Coronavirus Pandemic Provides Armenian Government with Opportunity to Implement Long-Overdue Economic Reforms

By Mark Dovich

It is clear that the ongoing coronavirus outbreak in Armenia—more than 25,000 total cases had been registered in the country as of June 29—has drastically changed the Armenian government’s policy priorities, and will continue to do so for some time. With the coronavirus crisis dominating headlines, it is easy to forget about the numerous other policy challenges that the Armenian government faced prior to the pandemic.

The Caucasus Barometer, an annual household survey and the largest coordinated data collection effort in the South Caucasus, provides some interesting insights in this regard. The survey, organized by the Caucasus Research Resource Centers think tank network, was last conducted in Armenia from February 21 to March 15, 2020—after the Velvet Revolution and before the serious onset of the coronavirus in the country—making it an ideal snapshot of public perceptions about the pre-pandemic state of the country under the administration of Prime Minister Nikol Pashinyan.

According to the survey, the economy has long been considered the highest priority issue among the Armenian general public. In 2020, concerns over the economy, including unemployment, poverty, and other similar problems, were collectively named as “the most important issue facing the country” by 55 percent of respondents. In contrast, “unsolved territorial conflicts” and the “lack of the peace in the country”—both ostensibly in reference to the ongoing Nagorno-Karabakh conflict—were ranked as Armenia’s most pressing issue by only 19 percent of respondents.

Interestingly, the state of the economy has remained ranked as the Armenian public’s top priority over the years even as the survey’s annual updates show steady, significant improvements in respondents’ perceptions of their own personal economic conditions. For instance, when asked about their household’s economic situation, a plurality of respondents in 2017 reported having enough money “for food only, but not for clothes,” while a plurality of respondents in 2020 reported that “money is enough for food and clothes, but not for expensive durables like a refrigerator or washing machine.” Likewise, the 2017 survey saw 29 percent of respondents conjecture that their household would reach a top “economic rung” within five years, whereas 44 percent of respondents in 2020 reported believing so.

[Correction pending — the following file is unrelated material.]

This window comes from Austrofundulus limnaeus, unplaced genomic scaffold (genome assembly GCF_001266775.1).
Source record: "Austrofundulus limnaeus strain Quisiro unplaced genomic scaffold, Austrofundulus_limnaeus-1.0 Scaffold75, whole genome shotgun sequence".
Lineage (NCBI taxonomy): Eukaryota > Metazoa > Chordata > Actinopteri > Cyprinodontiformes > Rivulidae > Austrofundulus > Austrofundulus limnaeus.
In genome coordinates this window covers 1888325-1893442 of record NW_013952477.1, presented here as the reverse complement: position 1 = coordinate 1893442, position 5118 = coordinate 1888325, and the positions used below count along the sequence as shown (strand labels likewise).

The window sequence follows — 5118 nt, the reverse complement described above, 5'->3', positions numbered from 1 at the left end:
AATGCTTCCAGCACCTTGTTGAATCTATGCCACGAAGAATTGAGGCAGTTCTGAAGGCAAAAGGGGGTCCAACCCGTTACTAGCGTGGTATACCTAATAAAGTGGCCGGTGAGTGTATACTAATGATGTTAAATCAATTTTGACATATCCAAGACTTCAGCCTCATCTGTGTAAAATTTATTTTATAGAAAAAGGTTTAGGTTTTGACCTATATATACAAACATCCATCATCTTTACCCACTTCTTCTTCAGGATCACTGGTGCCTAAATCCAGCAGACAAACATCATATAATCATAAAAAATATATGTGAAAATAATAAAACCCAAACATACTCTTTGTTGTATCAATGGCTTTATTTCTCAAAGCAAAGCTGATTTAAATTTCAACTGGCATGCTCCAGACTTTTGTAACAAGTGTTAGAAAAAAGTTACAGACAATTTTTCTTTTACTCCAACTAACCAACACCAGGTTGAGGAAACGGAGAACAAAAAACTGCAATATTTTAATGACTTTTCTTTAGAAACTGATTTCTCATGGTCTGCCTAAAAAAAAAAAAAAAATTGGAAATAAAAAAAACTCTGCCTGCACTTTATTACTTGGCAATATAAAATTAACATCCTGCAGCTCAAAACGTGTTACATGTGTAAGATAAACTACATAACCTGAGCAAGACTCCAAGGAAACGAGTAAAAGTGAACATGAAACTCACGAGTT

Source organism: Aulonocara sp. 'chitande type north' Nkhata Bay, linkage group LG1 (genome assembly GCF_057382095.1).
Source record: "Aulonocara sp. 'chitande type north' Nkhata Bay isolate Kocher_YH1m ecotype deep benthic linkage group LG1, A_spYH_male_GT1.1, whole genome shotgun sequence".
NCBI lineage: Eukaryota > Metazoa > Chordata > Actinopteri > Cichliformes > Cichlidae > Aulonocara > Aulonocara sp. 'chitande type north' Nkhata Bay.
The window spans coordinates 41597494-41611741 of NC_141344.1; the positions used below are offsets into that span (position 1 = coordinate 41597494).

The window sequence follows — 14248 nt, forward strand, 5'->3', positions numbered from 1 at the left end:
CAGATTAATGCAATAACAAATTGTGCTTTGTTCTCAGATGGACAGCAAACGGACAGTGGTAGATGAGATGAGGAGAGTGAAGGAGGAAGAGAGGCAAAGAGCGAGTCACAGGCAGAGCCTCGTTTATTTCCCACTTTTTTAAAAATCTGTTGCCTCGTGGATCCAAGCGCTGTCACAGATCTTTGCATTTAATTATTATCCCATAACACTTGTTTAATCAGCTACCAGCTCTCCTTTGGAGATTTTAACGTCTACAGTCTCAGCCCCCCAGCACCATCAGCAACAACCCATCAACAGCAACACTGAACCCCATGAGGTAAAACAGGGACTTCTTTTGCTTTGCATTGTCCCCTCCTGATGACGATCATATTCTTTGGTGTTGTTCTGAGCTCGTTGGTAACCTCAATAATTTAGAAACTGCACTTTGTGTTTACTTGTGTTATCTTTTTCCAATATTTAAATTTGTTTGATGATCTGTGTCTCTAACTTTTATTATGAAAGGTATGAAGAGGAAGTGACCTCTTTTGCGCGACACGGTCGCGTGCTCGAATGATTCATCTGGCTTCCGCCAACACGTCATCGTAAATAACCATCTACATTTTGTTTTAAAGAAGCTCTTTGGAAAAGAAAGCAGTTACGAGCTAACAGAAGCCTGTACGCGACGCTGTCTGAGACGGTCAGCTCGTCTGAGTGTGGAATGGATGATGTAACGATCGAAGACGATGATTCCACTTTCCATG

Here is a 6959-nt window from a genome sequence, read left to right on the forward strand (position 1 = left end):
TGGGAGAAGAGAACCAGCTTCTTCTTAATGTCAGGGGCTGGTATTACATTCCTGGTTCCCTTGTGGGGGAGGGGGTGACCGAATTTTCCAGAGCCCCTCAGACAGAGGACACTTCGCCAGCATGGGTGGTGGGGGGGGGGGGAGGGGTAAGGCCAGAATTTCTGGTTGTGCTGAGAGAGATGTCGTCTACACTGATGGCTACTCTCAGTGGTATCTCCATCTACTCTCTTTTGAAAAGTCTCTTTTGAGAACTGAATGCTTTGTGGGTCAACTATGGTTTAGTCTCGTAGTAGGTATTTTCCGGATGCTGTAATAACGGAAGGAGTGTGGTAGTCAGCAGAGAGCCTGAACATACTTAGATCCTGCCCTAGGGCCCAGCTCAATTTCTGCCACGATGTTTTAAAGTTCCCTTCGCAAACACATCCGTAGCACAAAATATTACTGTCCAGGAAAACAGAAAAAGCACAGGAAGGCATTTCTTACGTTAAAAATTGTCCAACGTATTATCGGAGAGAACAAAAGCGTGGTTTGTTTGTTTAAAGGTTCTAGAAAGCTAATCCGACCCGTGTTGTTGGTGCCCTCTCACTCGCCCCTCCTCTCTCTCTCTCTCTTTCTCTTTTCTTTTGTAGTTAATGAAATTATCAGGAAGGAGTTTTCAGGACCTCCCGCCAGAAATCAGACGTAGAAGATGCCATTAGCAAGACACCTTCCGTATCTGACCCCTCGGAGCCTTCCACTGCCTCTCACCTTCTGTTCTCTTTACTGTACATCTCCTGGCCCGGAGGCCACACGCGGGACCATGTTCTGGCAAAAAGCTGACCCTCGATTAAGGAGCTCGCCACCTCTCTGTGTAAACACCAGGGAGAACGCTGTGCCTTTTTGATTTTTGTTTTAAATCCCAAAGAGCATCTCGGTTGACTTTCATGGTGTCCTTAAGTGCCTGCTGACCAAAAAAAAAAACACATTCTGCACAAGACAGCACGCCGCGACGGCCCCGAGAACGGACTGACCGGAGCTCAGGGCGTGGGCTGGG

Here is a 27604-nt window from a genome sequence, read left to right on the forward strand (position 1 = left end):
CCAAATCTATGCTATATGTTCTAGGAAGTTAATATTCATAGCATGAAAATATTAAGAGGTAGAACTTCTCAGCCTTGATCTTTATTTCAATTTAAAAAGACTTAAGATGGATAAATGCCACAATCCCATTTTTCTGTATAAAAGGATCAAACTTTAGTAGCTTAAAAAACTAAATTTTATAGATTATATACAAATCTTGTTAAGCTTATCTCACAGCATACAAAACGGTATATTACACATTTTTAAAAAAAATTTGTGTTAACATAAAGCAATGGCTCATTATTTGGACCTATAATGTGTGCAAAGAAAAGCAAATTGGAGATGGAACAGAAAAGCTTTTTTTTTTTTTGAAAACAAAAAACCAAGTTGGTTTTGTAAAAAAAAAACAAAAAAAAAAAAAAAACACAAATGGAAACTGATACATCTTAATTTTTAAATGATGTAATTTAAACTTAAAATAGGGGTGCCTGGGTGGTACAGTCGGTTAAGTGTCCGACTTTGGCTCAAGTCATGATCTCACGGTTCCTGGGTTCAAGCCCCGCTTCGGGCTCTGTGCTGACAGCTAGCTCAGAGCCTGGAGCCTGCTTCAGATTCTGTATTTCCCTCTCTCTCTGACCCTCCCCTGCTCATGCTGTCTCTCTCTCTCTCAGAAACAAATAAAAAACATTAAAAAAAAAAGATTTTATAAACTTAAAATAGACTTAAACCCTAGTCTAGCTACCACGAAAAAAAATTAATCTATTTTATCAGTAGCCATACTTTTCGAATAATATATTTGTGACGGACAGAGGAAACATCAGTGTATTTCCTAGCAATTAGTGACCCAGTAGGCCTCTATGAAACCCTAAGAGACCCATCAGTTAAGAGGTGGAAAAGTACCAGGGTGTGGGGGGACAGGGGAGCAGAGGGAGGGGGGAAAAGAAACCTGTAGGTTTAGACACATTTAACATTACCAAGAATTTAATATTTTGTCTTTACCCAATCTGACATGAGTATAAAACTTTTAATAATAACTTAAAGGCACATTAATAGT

Though post-coronavirus data has yet to be gathered, it is nearly certain that the pandemic will significantly alter public perceptions in Armenia. Indeed, the next wave of the survey will almost certainly be conducted against the backdrop of a deepening recession in the country, largely the result of social restrictions imposed in March to mitigate the public health impact of the pandemic.

Preliminary data released by Armstat, Armenia’s national statistical committee, show that the country’s index of economic activity in the period January-May 2020 declined by 3.9 percent, as compared to the same period last year. Two months earlier, Minister of Finance Atom Janjughazyan announced that the government would be revising Armenia’s predicted growth rate this year down to -2.0 percent from an original forecast of 4.9 percent. As a point of comparison, Armenia’s economy expanded by 7.6 percent in 2019. If the forecast holds, it will be the first time the country’s economy has contracted since the global financial crisis of 2009.